Try It: The Message

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It seems like everyone’s throwing their hat into the podcasting ring these days. With burgeoning podcast networks like Gimlet Media making their mark and juggernauts like NPR maintaining an influential stronghold on the medium, it’s no surprise that the corporate world has sought creative and intriguing ways to enter the field and stand out amidst tough competition.

New to the table is General Electric, who, in conjunction with Slate’s Panoply network (who now host Karina Longworth’s wonderful You Must Remember This), have produced The Message, a serialised drama combining modern technology with a good old alien mystery. GE’s involvement may rouse suspicions of the project being merely a thinly veiled advertisement for their work, but the first two episodes (now available on iTunes and their website) suggest a far more ambitious effort.

The message of the title is an unidentified transmission received over 70 years ago, the meaning of which now falls upon the lap of the encryption think-tank Cypher to untangle. All early signs point to it being the world’s first confirmed extra-terrestrial broadcast, but with that excitement comes a decades old curse and the fear of the unknown. Capturing this all in real time is podcaster Nicky Tomalin, whose journalistic intrigue balances out her fangirl enthusiasm.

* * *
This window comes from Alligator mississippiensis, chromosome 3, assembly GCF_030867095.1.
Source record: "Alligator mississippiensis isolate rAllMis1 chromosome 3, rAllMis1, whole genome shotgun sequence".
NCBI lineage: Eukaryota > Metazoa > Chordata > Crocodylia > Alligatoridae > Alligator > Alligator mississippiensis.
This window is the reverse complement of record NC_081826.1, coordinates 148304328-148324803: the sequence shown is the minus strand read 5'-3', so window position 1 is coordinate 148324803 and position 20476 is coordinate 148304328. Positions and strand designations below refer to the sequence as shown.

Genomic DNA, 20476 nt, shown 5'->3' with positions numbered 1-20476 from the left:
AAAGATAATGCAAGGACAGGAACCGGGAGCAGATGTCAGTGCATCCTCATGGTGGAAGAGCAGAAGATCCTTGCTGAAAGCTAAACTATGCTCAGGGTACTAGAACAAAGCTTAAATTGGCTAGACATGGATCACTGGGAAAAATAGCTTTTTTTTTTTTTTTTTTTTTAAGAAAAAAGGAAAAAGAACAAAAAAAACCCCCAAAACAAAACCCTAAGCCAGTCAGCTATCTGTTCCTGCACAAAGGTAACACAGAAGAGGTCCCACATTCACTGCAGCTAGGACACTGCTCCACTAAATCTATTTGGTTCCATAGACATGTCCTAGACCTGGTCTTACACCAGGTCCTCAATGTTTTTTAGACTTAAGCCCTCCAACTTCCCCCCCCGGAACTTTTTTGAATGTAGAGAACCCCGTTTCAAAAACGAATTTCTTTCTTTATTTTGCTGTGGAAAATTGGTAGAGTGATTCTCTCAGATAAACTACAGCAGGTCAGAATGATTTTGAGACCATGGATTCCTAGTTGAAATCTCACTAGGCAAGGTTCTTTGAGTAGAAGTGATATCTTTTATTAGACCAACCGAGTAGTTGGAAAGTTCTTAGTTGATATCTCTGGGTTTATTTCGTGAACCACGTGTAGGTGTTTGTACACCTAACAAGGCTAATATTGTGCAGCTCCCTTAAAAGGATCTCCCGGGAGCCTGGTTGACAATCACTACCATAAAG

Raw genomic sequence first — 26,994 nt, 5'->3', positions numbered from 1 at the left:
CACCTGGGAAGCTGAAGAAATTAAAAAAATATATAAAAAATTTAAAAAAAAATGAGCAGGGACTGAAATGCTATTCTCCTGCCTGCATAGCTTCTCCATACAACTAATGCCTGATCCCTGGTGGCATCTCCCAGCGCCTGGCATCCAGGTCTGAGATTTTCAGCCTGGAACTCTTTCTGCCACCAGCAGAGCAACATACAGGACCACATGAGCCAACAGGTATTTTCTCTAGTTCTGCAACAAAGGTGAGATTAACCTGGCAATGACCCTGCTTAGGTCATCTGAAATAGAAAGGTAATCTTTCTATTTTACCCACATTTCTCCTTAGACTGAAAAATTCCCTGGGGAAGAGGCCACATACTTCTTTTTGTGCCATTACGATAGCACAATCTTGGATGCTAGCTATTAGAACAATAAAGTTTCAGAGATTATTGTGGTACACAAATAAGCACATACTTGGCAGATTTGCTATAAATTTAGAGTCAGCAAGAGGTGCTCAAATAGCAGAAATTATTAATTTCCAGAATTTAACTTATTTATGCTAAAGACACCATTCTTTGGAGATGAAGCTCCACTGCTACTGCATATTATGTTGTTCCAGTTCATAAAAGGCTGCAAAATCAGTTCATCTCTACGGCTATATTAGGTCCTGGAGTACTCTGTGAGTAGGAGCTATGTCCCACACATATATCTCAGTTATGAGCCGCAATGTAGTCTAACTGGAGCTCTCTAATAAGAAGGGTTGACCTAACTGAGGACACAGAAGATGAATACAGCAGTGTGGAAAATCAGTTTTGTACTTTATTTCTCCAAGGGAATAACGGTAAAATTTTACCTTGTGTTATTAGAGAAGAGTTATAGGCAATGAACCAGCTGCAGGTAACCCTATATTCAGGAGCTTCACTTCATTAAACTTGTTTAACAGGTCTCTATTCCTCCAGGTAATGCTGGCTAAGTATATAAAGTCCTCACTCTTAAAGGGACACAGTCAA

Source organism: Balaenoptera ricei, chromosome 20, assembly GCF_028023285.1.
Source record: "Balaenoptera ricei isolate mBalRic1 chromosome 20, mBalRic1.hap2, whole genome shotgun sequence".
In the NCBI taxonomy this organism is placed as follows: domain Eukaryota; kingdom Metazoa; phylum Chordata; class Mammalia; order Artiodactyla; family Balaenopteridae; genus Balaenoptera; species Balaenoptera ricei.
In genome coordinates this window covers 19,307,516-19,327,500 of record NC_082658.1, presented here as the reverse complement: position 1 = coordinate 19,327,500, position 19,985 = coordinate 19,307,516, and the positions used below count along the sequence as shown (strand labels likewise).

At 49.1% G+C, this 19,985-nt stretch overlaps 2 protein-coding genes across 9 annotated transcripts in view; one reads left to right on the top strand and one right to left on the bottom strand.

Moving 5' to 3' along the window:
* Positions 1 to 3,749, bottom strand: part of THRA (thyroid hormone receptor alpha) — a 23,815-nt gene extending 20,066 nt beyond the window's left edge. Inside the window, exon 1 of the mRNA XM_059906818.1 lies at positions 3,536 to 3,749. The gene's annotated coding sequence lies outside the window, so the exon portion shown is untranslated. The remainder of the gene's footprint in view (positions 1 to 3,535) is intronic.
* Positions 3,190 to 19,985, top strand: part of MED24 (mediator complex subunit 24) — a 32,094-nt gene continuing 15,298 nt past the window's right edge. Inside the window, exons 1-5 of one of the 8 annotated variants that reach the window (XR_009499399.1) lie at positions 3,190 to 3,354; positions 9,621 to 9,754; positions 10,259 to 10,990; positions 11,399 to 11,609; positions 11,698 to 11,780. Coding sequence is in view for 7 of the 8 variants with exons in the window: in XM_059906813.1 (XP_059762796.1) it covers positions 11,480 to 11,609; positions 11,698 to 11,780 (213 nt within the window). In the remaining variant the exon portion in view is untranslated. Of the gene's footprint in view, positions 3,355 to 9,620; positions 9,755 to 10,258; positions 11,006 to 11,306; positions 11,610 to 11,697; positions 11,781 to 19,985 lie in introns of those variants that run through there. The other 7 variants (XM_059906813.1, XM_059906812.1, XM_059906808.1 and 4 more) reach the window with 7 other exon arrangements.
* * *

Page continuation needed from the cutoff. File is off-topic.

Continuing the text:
As expected with such a strong team at the helm, The Message is meticulously produced, with a top notch voice cast that never feels too ‘actor-y’ (as much as I love The Black Tapes Podcast – copout cliff-hanger finale notwithstanding – it’s often guilty of this stilted performativity). Already, the ensemble have offered up a number of stand-out character moments, and it was a true delight to hear one member of the Cypher team introduce themselves with a note on their preferred gender neutral pronouns. The writing flows with the natural beats of every-day conversation, even as it delves into long and very academic information dumps. Fortunately, these are easy enough to understand if your cryptology needs brushing up on.

The podcast’s brevity remains a key strength. With each episode lasting between 10 and 15 minutes, the narrative is forced to remain streamlined and free of unnecessary padding. Of course, this will leave the listener wanting more, but that remains a preferable option to wanting less.

Time will tell whether GE’s foray into a more creative form of brand recognition will pay off for them, and how this will influence other such companies to experiment (check out the blog of ‘Nicky Tomalin’), but there’s immense potential in this early effort. It’s rare to see a narrative podcast get out of the starting block with such confidence in its aims and execution. The Message may help to sate the listener hungry for mystery with a sci-fi edge. Loving Limetown? Check in with this.

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